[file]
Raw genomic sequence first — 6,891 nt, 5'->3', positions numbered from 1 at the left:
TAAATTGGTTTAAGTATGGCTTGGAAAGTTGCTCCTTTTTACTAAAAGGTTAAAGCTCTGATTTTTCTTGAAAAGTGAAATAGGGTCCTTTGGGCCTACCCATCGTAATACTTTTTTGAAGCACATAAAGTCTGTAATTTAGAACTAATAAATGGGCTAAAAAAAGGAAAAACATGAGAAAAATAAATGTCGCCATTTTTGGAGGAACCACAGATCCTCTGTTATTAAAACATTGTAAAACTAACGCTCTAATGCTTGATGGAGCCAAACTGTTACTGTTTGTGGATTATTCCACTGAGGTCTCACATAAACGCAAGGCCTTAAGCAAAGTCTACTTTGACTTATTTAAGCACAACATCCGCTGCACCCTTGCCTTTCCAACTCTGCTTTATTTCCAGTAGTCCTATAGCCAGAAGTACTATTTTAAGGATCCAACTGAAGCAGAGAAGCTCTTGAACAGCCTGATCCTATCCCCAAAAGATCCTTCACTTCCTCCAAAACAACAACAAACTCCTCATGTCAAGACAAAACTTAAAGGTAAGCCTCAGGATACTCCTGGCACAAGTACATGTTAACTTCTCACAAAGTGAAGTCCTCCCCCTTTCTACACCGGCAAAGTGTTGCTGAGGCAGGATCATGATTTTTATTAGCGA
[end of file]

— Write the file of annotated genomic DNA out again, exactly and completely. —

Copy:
Raw genomic sequence first — 6,891 nt, 5'->3', positions numbered from 1 at the left:
TAAATTGGTTTAAGTATGGCTTGGAAAGTTGCTCCTTTTTACTAAAAGGTTAAAGCTCTGATTTTTCTTGAAAAGTGAAATAGGGTCCTTTGGGCCTACCCATCGTAATACTTTTTTGAAGCACATAAAGTCTGTAATTTAGAACTAATAAATGGGCTAAAAAAAGGAAAAACATGAGAAAAATAAATGTCGCCATTTTTGGAGGAACCACAGATCCTCTGTTATTAAAACATTGTAAAACTAACGCTCTAATGCTTGATGGAGCCAAACTGTTACTGTTTGTGGATTATTCCACTGAGGTCTCACATAAACGCAAGGCCTTAAGCAAAGTCTACTTTGACTTATTTAAGCACAACATCCGCTGCACCCTTGCCTTTCCAACTCTGCTTTATTTCCAGTAGTCCTATAGCCAGAAGTACTATTTTAAGGATCCAACTGAAGCAGAGAAGCTCTTGAACAGCCTGATCCTATCCCCAAAAGATCCTTCACTTCCTCCAAAACAACAACAAACTCCTCATGTCAAGACAAAACTTAAAGGTAAGCCTCAGGATACTCCTGGCACAAGTACATGTTAACTTCTCACAAAGTGAAGTCCTCCCCCTTTCTACACCGGCAAAGTGTTGCTGAGGCAGGATCATGATTTTTATTAGCGA